National Center for Campus Public Safety

The Roles and Strategies of Campus Safety Teams for Preventing Violence in College and University Campus Communities

Download the forum report.
College campuses have generally become safer places over the last 15 years, according to the National Center for Education Statistics (NCES), but for some types of violent crimes, the numbers have risen in recent years. Between 2001 and 2015, the overall number of reported crimes on college and university campuses fell by 34 percent, but in 2014 and 2015 — the most recent data in the NCES report — crime reports rose 2 percent from 26,900 to 27,500. For some types of crime, the rise has been sharper. The number of reported forcible sex offenses on college campuses increased by 18 percent between 2014 and 2015, for example, and the number of reported murders was higher in 2015 than in 2001. Some of the rise may be due to changes in reporting requirements and other factors. The actual amount of violence occurring on college and university campuses may be much higher, however. According to the U.S. Department of Justice, in 2016 only 42 percent of all violent crimes were reported to police.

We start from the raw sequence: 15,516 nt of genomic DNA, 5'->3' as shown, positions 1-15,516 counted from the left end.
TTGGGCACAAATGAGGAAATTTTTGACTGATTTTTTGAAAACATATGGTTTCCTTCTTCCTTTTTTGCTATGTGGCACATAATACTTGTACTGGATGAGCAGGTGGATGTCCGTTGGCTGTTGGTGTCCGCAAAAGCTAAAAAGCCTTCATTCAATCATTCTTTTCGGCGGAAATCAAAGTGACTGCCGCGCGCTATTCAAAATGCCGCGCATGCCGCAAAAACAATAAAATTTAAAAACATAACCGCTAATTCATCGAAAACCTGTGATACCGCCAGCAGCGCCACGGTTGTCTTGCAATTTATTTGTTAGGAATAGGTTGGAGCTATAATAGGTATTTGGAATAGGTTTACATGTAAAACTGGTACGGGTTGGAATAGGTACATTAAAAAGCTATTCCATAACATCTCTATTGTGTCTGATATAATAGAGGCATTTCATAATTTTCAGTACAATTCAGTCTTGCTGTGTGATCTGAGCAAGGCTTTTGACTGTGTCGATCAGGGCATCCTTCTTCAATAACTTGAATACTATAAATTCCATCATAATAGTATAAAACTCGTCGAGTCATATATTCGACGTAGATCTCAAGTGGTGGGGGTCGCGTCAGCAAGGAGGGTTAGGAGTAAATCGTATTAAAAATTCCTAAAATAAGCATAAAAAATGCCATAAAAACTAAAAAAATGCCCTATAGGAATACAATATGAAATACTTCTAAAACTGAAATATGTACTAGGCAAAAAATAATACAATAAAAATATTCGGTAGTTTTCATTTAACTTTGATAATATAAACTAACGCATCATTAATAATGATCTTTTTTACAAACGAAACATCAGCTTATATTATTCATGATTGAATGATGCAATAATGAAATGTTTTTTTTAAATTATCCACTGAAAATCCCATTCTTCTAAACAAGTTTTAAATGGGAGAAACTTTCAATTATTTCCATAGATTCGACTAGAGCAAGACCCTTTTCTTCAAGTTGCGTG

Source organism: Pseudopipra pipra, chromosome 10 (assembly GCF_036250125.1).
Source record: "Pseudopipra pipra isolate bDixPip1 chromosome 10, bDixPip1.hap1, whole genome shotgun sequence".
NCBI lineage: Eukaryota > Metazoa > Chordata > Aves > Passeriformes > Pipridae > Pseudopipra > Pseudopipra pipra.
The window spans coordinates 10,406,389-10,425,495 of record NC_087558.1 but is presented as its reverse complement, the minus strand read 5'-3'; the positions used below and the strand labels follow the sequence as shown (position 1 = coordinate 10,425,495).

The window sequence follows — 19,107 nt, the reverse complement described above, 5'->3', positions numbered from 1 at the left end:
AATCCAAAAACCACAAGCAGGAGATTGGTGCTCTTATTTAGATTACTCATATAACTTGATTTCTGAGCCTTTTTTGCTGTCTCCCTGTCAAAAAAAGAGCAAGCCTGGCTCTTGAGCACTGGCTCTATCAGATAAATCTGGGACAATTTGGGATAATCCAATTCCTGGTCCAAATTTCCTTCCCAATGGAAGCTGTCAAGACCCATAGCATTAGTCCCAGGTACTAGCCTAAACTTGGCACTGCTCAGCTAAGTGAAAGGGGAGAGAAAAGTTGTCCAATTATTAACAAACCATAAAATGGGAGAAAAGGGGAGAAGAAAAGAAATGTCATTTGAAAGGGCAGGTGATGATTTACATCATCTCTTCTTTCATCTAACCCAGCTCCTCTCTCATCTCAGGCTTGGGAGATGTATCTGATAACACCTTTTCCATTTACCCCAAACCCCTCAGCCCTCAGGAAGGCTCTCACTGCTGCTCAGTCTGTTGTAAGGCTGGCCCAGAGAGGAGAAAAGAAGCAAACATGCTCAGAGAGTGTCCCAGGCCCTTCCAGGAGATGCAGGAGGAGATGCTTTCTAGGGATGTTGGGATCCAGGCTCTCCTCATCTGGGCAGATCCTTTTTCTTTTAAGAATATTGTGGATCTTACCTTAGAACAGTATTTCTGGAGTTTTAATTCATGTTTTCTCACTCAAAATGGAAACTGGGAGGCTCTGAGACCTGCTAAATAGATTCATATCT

In campus communities, a multitude of circumstances can raise the threat of violence. Some potential threats are common; others, such as protests and demonstrations, mental health crises, domestic or workplace disputes, or even crowded venues, may be more complex in campus communities. This prompted the following question:

 “How can campus safety teams prevent violence in university and college communities?”

To address this question, a group of campus safety leaders, with support from the National Center for Campus Public Safety, gathered in Charlotte, North Carolina in July 2018 to discuss the challenges campus safety departments face and uncover promising practices for addressing them. Key questions during the event, which occurred during the Historically Black Colleges and Universities – Law Enforcement Executives and Administrators 19th annual training conference, included:

  • What can campus safety departments do to prevent violence among their students, faculty, and staff?
  • How can campus safety departments balance their institution’s safety needs with the goals and needs of the surrounding communities?
  • Are there ways campus safety teams can optimize their violence prevention resources?

The questions sparked a critical discussion, and participants noted several factors that make violence prevention efforts at institutions of higher education unique. This report contains a number of promising strategic practices identified by participants that campus safety teams can implement to prevent violence in their campus communities.

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